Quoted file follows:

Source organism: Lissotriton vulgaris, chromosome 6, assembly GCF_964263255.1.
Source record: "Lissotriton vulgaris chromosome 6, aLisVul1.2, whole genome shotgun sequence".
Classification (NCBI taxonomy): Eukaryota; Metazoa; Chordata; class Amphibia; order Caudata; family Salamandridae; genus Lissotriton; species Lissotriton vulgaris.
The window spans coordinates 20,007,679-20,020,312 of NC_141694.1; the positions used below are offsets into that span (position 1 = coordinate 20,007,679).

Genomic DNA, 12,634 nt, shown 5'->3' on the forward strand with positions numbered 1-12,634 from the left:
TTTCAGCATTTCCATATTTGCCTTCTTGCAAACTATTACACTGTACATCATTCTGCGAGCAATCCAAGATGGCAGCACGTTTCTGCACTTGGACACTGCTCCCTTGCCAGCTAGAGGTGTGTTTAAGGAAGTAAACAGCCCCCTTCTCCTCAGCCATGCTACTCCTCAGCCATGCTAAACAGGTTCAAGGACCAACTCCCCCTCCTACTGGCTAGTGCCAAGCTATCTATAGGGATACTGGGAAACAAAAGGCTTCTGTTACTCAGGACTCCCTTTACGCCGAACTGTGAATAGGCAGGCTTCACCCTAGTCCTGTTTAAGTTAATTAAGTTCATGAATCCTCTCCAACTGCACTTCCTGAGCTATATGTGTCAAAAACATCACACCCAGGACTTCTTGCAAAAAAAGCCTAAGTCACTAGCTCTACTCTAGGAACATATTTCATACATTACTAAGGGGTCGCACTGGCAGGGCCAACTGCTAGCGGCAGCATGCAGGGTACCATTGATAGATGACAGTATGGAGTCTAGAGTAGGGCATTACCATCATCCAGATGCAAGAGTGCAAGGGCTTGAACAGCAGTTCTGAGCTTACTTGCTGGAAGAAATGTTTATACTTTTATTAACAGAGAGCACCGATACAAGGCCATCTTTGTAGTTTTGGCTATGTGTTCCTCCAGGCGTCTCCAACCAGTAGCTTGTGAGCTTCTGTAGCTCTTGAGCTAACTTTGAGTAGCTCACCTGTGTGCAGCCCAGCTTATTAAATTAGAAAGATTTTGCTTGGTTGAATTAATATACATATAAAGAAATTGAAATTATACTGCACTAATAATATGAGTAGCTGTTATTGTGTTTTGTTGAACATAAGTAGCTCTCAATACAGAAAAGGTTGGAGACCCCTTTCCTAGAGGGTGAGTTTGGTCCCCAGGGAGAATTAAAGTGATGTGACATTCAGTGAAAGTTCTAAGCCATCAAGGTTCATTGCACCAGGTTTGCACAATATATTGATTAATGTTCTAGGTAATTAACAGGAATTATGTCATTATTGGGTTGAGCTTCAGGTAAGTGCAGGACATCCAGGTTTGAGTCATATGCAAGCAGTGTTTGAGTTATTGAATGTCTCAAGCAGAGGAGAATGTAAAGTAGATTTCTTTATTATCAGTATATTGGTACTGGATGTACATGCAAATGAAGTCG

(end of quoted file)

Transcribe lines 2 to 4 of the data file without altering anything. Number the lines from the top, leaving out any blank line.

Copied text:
Source record: "Lissotriton vulgaris chromosome 6, aLisVul1.2, whole genome shotgun sequence".
Classification (NCBI taxonomy): Eukaryota; Metazoa; Chordata; class Amphibia; order Caudata; family Salamandridae; genus Lissotriton; species Lissotriton vulgaris.
The window spans coordinates 20,007,679-20,020,312 of NC_141694.1; the positions used below are offsets into that span (position 1 = coordinate 20,007,679).